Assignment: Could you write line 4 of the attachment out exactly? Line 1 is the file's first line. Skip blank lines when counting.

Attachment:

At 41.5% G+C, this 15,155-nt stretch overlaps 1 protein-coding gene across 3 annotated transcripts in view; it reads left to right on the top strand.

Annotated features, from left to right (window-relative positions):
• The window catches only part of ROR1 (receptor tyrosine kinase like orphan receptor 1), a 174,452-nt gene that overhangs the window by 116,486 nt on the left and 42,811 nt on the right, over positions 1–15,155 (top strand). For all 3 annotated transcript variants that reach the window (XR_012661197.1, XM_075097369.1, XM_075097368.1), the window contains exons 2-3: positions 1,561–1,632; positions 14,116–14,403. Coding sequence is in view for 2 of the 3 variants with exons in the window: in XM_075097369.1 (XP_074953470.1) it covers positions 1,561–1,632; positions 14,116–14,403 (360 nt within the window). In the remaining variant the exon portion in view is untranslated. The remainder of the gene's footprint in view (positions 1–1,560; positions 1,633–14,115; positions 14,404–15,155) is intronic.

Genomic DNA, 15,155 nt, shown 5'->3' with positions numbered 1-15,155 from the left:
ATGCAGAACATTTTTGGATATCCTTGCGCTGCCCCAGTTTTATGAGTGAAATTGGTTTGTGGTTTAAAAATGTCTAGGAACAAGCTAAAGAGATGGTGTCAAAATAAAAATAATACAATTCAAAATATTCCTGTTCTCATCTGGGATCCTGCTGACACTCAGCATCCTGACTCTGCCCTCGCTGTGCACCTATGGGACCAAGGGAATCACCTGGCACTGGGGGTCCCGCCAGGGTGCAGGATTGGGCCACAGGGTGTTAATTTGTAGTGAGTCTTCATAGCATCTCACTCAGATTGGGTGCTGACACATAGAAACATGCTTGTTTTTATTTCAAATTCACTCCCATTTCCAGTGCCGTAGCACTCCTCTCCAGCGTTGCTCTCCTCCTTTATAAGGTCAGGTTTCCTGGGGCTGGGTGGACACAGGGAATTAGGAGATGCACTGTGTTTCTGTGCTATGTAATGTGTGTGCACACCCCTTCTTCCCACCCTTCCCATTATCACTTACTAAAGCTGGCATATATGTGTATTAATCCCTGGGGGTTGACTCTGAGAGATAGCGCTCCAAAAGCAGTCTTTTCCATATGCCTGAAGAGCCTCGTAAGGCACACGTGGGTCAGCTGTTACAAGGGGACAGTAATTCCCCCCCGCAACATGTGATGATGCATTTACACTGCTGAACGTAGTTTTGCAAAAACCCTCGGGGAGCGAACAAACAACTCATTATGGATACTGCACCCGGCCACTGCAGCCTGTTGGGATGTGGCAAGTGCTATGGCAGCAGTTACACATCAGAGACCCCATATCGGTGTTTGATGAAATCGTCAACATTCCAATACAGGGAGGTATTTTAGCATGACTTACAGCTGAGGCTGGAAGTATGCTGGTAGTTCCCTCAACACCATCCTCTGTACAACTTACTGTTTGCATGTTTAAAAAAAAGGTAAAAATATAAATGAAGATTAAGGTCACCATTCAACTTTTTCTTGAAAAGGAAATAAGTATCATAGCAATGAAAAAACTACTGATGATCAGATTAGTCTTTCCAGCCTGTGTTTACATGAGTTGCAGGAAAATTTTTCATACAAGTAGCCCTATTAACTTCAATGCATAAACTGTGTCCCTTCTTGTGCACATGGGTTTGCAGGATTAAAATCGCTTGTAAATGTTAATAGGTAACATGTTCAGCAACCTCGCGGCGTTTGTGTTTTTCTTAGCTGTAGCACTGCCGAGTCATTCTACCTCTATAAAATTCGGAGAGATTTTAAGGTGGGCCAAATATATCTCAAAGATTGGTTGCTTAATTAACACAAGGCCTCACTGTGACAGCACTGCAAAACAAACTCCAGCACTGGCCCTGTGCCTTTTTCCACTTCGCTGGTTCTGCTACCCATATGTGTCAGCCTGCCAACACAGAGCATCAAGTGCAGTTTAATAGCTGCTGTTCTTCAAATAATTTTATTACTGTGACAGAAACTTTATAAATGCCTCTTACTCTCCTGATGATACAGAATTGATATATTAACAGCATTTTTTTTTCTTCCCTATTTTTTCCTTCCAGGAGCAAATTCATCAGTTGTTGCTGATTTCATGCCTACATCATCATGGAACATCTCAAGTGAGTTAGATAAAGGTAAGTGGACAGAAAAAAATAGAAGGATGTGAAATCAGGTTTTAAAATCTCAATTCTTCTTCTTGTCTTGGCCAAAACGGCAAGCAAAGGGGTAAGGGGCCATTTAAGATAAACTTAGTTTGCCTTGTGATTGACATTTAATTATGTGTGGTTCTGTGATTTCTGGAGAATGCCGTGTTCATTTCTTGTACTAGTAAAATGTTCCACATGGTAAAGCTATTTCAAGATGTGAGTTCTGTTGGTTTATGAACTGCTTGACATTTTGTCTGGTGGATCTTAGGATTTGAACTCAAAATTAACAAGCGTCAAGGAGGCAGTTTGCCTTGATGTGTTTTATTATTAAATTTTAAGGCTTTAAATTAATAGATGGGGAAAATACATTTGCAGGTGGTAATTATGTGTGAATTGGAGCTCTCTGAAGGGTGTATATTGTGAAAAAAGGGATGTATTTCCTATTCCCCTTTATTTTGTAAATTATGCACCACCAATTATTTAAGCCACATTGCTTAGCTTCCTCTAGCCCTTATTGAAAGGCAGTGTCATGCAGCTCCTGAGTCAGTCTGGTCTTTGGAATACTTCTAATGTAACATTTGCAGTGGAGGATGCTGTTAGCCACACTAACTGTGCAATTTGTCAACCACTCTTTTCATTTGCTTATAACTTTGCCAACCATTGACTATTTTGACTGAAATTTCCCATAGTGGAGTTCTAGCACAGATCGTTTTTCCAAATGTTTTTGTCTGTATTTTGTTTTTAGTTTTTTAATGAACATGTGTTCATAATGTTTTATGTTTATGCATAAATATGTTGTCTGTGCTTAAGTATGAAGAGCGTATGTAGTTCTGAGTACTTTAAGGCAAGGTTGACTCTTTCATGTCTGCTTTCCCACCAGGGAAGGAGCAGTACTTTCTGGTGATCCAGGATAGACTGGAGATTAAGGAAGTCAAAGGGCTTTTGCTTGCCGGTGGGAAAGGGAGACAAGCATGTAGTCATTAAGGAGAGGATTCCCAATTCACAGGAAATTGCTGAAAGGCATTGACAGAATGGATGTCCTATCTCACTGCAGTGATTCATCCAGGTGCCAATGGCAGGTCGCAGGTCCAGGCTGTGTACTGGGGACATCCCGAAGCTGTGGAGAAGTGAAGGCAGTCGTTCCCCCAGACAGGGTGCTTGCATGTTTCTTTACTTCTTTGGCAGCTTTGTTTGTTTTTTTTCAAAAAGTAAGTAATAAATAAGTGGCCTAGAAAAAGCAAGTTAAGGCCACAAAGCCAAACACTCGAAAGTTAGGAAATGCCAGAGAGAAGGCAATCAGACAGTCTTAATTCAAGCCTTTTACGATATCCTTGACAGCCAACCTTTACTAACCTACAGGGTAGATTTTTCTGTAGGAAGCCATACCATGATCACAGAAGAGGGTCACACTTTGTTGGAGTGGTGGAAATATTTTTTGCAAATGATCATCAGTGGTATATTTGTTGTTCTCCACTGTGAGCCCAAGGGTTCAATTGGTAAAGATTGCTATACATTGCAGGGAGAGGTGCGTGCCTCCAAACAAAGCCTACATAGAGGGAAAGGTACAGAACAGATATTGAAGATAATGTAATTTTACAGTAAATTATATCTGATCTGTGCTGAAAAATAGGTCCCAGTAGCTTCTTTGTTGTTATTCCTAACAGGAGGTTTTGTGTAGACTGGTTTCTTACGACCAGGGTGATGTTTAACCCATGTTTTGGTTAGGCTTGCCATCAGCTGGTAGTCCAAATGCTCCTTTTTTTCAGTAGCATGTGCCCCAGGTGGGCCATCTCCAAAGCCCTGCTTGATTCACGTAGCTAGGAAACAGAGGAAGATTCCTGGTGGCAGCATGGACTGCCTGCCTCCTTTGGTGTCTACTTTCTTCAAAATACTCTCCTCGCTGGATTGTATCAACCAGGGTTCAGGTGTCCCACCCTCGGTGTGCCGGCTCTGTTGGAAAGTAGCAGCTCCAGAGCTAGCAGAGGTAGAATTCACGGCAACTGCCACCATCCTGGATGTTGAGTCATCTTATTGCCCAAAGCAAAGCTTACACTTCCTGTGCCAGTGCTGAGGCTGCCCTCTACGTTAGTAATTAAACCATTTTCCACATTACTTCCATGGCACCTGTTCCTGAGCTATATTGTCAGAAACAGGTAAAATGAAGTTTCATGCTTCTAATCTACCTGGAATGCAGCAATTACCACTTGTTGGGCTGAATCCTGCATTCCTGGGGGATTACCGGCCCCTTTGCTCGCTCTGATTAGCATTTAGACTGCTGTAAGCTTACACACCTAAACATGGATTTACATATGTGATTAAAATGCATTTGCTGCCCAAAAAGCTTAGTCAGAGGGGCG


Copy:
Genomic DNA, 15,155 nt, shown 5'->3' with positions numbered 1-15,155 from the left: